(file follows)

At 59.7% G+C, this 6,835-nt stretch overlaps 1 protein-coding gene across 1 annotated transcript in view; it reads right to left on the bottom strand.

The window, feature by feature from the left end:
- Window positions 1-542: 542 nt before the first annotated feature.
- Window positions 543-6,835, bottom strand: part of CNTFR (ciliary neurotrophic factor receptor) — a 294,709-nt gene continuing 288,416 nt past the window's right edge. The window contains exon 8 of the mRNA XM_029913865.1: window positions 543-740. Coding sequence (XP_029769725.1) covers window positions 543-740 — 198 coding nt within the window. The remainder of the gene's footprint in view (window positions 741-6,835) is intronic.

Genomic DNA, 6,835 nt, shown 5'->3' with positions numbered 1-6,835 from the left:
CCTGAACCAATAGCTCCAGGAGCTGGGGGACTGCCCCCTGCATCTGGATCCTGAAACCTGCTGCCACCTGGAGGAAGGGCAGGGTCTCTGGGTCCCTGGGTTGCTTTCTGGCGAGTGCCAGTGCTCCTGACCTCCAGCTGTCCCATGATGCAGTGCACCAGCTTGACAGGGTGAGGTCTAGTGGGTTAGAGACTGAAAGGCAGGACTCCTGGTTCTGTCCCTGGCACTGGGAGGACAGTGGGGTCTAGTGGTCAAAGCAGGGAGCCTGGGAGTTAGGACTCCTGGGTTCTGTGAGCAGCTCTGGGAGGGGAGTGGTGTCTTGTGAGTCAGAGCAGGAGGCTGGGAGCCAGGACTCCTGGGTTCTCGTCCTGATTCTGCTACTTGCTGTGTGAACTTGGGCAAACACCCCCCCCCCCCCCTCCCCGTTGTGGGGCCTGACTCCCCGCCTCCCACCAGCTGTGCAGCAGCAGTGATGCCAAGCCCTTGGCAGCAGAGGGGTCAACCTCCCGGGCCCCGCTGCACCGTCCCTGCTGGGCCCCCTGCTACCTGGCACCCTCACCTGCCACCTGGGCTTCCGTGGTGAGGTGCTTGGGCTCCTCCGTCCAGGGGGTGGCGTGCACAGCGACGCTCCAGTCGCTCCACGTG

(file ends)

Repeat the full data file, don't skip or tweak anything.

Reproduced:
At 59.7% G+C, this 6,835-nt stretch overlaps 1 protein-coding gene across 1 annotated transcript in view; it reads right to left on the bottom strand.

The window, feature by feature from the left end:
- Window positions 1-542: 542 nt before the first annotated feature.
- Window positions 543-6,835, bottom strand: part of CNTFR (ciliary neurotrophic factor receptor) — a 294,709-nt gene continuing 288,416 nt past the window's right edge. The window contains exon 8 of the mRNA XM_029913865.1: window positions 543-740. Coding sequence (XP_029769725.1) covers window positions 543-740 — 198 coding nt within the window. The remainder of the gene's footprint in view (window positions 741-6,835) is intronic.

Genomic DNA, 6,835 nt, shown 5'->3' with positions numbered 1-6,835 from the left:
CCTGAACCAATAGCTCCAGGAGCTGGGGGACTGCCCCCTGCATCTGGATCCTGAAACCTGCTGCCACCTGGAGGAAGGGCAGGGTCTCTGGGTCCCTGGGTTGCTTTCTGGCGAGTGCCAGTGCTCCTGACCTCCAGCTGTCCCATGATGCAGTGCACCAGCTTGACAGGGTGAGGTCTAGTGGGTTAGAGACTGAAAGGCAGGACTCCTGGTTCTGTCCCTGGCACTGGGAGGACAGTGGGGTCTAGTGGTCAAAGCAGGGAGCCTGGGAGTTAGGACTCCTGGGTTCTGTGAGCAGCTCTGGGAGGGGAGTGGTGTCTTGTGAGTCAGAGCAGGAGGCTGGGAGCCAGGACTCCTGGGTTCTCGTCCTGATTCTGCTACTTGCTGTGTGAACTTGGGCAAACACCCCCCCCCCCCCCTCCCCGTTGTGGGGCCTGACTCCCCGCCTCCCACCAGCTGTGCAGCAGCAGTGATGCCAAGCCCTTGGCAGCAGAGGGGTCAACCTCCCGGGCCCCGCTGCACCGTCCCTGCTGGGCCCCCTGCTACCTGGCACCCTCACCTGCCACCTGGGCTTCCGTGGTGAGGTGCTTGGGCTCCTCCGTCCAGGGGGTGGCGTGCACAGCGACGCTCCAGTCGCTCCACGTG